In today’s open-source headlines . . .
Yesterday morning, in the White House blog, Director of the Office of Management and Budget Shaun Donovan, along with Beth Cobert (Acting Director of the U.S. Office of Personnel Management), Michael Daniel (Special Assistant to the President and Cybersecurity Coordinator), and Tony Scott (U.S. Chief Information Officer) released “Strengthening the Federal Cybersecurity Workforce Strategy.” The purpose of the strategy is to “grow the pipeline of highly skilled cybersecurity talent entering federal service, and retain and better invest in the talent already in public service.”
Donovan opens the blog with this context: “Every day, Federal departments and agencies face sophisticated and persistent cyber threats that pose strategic, economic, and security challenges to our Nation. Addressing these cyber threats has required a bold reassessment of the way we approach security in the digital age and a significant investment in critical security tools and our cybersecurity workforce.”
Donovan, et. al. explain, “The Federal cybersecurity workforce has the exciting and challenging mission of protecting government information technology (IT) systems, networks, and data from sophisticated adversaries; safeguarding sensitive data; supporting our Nation’s financial, energy, healthcare, transportation, and other critical systems; and securing our critical infrastructure and intelligence systems. However, the supply of cybersecurity talent to meet the increasing demand of the Federal Government is simply not sufficient.”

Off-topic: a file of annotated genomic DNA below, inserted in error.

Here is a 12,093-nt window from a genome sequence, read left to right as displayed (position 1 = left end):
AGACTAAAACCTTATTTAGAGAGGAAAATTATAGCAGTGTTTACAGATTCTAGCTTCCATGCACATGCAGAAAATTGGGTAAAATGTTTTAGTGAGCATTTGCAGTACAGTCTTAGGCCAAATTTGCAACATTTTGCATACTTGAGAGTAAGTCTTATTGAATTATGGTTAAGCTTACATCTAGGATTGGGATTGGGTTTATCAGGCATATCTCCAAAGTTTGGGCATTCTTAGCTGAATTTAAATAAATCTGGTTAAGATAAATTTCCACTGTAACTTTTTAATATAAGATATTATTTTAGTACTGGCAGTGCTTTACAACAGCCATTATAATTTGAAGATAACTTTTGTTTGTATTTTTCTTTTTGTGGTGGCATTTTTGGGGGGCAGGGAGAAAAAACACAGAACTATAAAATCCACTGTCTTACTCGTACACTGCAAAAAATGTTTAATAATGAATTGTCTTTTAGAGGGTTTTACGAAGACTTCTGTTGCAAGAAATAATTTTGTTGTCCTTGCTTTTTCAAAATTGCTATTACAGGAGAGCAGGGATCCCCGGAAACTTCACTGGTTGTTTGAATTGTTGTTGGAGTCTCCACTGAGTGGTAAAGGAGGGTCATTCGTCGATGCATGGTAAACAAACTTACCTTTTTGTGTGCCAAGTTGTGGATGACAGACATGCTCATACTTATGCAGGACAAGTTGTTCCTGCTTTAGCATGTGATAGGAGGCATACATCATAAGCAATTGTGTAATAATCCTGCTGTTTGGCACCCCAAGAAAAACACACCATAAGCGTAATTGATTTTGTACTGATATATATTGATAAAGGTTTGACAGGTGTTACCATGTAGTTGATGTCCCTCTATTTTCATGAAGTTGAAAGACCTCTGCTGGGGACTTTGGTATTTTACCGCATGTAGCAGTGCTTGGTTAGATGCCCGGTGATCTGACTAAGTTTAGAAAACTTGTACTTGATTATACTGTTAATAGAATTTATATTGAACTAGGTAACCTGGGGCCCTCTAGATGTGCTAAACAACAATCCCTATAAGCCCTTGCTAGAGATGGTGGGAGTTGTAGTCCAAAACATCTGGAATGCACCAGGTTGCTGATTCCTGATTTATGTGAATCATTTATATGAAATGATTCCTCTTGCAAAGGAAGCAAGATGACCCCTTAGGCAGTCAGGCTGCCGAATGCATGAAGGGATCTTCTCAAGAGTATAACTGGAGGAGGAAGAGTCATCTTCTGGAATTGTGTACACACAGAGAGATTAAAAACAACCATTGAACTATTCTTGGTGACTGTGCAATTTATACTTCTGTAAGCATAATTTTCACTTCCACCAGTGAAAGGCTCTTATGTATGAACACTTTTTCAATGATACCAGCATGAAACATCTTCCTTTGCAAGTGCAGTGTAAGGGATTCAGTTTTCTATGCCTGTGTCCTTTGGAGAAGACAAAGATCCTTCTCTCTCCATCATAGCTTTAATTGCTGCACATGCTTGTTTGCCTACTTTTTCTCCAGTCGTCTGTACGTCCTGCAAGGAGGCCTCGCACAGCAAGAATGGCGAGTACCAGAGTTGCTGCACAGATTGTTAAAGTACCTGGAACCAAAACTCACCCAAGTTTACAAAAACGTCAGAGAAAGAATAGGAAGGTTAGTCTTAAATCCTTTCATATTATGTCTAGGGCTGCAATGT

Federal Times’ Aaron Boyd writes about the new strategy, “The cybersecurity challenge has a number of dimensions, not the least of which is finding enough qualified people who truly understand the problem and potential solutions.”
So for cybersecurity and IT-wonks, this is all (sort of) good news, because it means jobs, and lots of them in the years ahead. For the rest of us, maybe not so much.
Cyberwarfare, Stuxnet and Star Trek
Let’s back up a little for some perhaps too paranoid (but I don’t think so) context.
On August 6, 2013, Former CIA and National Security Agency Director Michael Hayden characterized the future of cyberwar, telling the audience at the Grand Hyatt Washington in response to a question by The Guardian’s Spencer Ackerman , “Somebody just used a new weapon, and this weapon will not be put back into the box.” With last Friday’s release of Alex Gibney’s Zero Days—which dives deep into Stuxnet—those words will echo and resonate as more and more people around the world understand that we’ve all just made an evolutionary leap, in warfare, a leap Hayden compares to the advent of nuclear weapons.
Moments before Hayden’s “back into the box remark,” in what’s a strange moment of contrition uncharacteristic of Hayden—or most in his field—Hayden said, “I am Catholic by tradition—bless me Father, I have sinned, because I was part of it. We could be accused of nudging the militarization of cyberspace in that direction by the way we talked about it as a nation and by the way we have organized ourselves as a nation.”
I’m reminded of Star Trek’s first-season episode “A Taste of Armageddon,” in which computers determine battle losses and the people of Eminiar VII politely take their places in disintegration booths. Kirk says, “We don’t make war with computers and herd the casualties into suicide stations.”
I digress, but, yes, we do make war with computers, Jim.